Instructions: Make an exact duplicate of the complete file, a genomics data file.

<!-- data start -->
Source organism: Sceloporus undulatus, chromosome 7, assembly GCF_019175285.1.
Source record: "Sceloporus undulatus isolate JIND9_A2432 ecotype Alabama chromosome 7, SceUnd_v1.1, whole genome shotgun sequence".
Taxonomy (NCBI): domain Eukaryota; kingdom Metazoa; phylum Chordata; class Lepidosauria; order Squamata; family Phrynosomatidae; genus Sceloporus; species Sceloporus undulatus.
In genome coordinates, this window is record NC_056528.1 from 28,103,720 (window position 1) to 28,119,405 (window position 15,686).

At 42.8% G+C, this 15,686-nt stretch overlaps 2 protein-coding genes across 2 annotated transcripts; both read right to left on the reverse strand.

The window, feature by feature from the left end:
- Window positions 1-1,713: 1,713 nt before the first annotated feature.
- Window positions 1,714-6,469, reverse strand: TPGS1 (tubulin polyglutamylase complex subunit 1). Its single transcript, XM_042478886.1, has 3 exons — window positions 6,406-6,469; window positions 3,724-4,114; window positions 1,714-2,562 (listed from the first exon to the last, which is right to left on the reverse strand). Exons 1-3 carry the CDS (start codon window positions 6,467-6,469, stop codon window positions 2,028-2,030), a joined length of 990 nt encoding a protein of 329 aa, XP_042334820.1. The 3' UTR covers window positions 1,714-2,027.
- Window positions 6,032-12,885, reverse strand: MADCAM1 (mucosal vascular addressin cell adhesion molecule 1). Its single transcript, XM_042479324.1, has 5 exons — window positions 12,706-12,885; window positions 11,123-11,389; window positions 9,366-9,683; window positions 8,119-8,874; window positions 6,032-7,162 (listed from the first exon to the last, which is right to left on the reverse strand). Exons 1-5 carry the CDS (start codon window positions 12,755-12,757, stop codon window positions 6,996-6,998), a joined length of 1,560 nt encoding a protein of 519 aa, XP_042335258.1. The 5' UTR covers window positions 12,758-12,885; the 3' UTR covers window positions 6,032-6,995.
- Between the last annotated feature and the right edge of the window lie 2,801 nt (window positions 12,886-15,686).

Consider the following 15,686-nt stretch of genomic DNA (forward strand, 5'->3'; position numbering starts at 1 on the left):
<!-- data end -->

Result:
Source organism: Sceloporus undulatus, chromosome 7, assembly GCF_019175285.1.
Source record: "Sceloporus undulatus isolate JIND9_A2432 ecotype Alabama chromosome 7, SceUnd_v1.1, whole genome shotgun sequence".
Taxonomy (NCBI): domain Eukaryota; kingdom Metazoa; phylum Chordata; class Lepidosauria; order Squamata; family Phrynosomatidae; genus Sceloporus; species Sceloporus undulatus.
In genome coordinates, this window is record NC_056528.1 from 28,103,720 (window position 1) to 28,119,405 (window position 15,686).

At 42.8% G+C, this 15,686-nt stretch overlaps 2 protein-coding genes across 2 annotated transcripts; both read right to left on the reverse strand.

The window, feature by feature from the left end:
- Window positions 1-1,713: 1,713 nt before the first annotated feature.
- Window positions 1,714-6,469, reverse strand: TPGS1 (tubulin polyglutamylase complex subunit 1). Its single transcript, XM_042478886.1, has 3 exons — window positions 6,406-6,469; window positions 3,724-4,114; window positions 1,714-2,562 (listed from the first exon to the last, which is right to left on the reverse strand). Exons 1-3 carry the CDS (start codon window positions 6,467-6,469, stop codon window positions 2,028-2,030), a joined length of 990 nt encoding a protein of 329 aa, XP_042334820.1. The 3' UTR covers window positions 1,714-2,027.
- Window positions 6,032-12,885, reverse strand: MADCAM1 (mucosal vascular addressin cell adhesion molecule 1). Its single transcript, XM_042479324.1, has 5 exons — window positions 12,706-12,885; window positions 11,123-11,389; window positions 9,366-9,683; window positions 8,119-8,874; window positions 6,032-7,162 (listed from the first exon to the last, which is right to left on the reverse strand). Exons 1-5 carry the CDS (start codon window positions 12,755-12,757, stop codon window positions 6,996-6,998), a joined length of 1,560 nt encoding a protein of 519 aa, XP_042335258.1. The 5' UTR covers window positions 12,758-12,885; the 3' UTR covers window positions 6,032-6,995.
- Between the last annotated feature and the right edge of the window lie 2,801 nt (window positions 12,886-15,686).

Consider the following 15,686-nt stretch of genomic DNA (forward strand, 5'->3'; position numbering starts at 1 on the left):